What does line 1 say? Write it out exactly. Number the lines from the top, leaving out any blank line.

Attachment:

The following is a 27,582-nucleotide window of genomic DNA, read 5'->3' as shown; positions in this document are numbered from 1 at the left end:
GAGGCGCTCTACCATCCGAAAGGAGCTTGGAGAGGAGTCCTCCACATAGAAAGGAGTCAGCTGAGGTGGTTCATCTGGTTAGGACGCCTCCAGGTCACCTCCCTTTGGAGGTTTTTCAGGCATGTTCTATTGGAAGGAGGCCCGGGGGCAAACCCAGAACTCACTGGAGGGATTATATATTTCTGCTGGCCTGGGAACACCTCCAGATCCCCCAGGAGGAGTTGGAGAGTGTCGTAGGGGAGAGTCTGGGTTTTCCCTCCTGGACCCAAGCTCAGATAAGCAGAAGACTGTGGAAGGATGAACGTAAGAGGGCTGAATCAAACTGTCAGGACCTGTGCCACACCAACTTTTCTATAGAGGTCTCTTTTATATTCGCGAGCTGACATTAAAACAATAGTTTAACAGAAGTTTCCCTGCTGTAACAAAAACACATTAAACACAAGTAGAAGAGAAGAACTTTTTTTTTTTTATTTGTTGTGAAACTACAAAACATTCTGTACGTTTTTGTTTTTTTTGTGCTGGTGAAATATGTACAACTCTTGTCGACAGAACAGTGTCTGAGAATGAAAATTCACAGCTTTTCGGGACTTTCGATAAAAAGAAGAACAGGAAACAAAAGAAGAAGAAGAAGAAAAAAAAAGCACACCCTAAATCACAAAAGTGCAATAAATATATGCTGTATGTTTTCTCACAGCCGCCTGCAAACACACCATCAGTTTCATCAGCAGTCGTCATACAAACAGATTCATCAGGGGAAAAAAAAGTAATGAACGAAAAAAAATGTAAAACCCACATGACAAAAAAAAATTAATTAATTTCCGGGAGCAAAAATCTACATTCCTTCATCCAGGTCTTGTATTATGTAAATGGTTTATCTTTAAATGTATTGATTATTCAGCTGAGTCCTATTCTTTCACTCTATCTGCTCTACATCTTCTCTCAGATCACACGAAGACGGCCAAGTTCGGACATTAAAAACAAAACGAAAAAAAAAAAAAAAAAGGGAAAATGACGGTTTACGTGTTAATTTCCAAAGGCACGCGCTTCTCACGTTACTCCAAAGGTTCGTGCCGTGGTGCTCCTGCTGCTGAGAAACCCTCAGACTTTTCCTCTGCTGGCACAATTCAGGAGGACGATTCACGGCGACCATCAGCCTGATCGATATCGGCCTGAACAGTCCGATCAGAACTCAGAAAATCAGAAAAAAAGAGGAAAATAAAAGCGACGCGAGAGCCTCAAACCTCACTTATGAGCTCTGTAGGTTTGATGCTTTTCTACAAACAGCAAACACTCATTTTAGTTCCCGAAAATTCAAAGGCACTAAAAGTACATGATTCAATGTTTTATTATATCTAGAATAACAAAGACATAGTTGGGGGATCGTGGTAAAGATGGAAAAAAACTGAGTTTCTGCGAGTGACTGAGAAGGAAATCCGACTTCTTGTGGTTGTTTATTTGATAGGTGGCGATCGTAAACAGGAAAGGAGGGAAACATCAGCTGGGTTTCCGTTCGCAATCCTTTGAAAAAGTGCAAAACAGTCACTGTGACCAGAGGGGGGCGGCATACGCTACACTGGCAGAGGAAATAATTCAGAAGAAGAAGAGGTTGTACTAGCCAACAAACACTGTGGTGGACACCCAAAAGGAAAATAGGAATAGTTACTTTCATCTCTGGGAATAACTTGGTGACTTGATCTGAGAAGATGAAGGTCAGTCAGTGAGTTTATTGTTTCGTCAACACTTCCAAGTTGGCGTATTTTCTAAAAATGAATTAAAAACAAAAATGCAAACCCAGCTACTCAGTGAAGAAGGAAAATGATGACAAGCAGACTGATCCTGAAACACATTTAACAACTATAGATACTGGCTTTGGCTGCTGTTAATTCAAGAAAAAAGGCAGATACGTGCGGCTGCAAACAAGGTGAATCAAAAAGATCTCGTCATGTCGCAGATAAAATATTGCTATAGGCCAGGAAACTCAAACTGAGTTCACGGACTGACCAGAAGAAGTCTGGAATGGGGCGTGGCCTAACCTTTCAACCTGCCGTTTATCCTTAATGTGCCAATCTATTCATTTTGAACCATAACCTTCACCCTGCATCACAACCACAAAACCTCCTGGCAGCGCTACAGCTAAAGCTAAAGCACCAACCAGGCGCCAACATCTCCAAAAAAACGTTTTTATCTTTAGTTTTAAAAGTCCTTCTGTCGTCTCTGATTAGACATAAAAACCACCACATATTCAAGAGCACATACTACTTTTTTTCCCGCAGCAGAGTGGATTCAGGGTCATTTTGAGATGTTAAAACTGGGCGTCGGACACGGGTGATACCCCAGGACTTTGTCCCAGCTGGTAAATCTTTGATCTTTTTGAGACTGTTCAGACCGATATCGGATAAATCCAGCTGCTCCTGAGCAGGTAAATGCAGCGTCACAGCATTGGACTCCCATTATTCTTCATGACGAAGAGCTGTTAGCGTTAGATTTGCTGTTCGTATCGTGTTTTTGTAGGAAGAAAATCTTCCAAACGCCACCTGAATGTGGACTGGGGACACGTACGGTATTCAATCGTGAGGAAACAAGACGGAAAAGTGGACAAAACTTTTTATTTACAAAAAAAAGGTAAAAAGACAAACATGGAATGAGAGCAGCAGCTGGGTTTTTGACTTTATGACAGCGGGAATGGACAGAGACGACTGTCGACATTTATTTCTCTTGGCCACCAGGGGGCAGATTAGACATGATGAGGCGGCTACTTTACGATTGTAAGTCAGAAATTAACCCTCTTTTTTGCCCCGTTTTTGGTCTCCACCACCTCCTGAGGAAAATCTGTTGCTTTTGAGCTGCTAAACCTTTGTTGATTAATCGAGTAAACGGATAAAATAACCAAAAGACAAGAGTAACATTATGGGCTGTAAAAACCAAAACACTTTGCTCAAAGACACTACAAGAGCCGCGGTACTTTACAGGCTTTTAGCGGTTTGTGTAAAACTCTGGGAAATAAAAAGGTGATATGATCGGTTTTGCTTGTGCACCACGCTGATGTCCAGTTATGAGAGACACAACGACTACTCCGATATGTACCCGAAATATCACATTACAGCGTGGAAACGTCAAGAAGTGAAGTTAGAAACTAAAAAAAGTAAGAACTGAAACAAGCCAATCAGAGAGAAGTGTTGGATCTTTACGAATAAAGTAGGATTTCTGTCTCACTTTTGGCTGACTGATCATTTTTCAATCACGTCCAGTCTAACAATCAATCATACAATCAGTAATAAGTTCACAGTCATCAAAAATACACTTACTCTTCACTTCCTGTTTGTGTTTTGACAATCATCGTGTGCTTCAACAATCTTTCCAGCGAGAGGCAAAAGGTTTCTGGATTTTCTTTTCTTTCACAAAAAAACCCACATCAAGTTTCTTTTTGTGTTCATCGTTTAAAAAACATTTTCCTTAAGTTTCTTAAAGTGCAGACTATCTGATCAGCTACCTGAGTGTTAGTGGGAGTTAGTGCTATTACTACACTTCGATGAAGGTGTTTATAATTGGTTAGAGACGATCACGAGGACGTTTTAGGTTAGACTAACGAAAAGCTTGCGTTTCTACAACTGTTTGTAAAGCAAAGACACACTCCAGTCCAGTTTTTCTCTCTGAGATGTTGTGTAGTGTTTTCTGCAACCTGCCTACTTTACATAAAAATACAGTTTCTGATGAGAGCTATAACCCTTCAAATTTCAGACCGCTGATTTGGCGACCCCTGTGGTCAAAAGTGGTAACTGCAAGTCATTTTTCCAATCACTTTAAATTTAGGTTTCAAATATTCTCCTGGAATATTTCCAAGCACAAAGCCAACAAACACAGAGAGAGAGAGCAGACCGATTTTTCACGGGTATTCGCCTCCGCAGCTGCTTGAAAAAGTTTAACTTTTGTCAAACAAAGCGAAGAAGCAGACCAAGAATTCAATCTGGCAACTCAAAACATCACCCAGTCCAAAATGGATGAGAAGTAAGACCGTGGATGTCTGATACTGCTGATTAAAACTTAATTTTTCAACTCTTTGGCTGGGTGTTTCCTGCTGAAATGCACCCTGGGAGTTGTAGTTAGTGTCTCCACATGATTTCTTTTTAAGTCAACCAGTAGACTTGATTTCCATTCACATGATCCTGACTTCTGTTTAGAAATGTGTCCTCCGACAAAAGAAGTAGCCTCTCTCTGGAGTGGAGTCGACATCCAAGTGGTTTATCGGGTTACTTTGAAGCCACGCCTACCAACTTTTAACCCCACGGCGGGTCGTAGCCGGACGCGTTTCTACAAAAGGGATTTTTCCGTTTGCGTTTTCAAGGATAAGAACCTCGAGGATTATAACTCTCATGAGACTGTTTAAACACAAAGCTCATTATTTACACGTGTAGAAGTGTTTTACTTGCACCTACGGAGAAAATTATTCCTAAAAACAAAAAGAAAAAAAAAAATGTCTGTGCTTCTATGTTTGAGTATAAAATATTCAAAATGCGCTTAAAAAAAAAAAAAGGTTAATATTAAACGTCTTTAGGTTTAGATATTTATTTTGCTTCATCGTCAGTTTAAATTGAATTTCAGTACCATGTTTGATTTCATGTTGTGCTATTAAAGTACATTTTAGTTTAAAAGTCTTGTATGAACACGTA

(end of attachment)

The following is a 27,582-nucleotide window of genomic DNA, read 5'->3' as shown; positions in this document are numbered from 1 at the left end: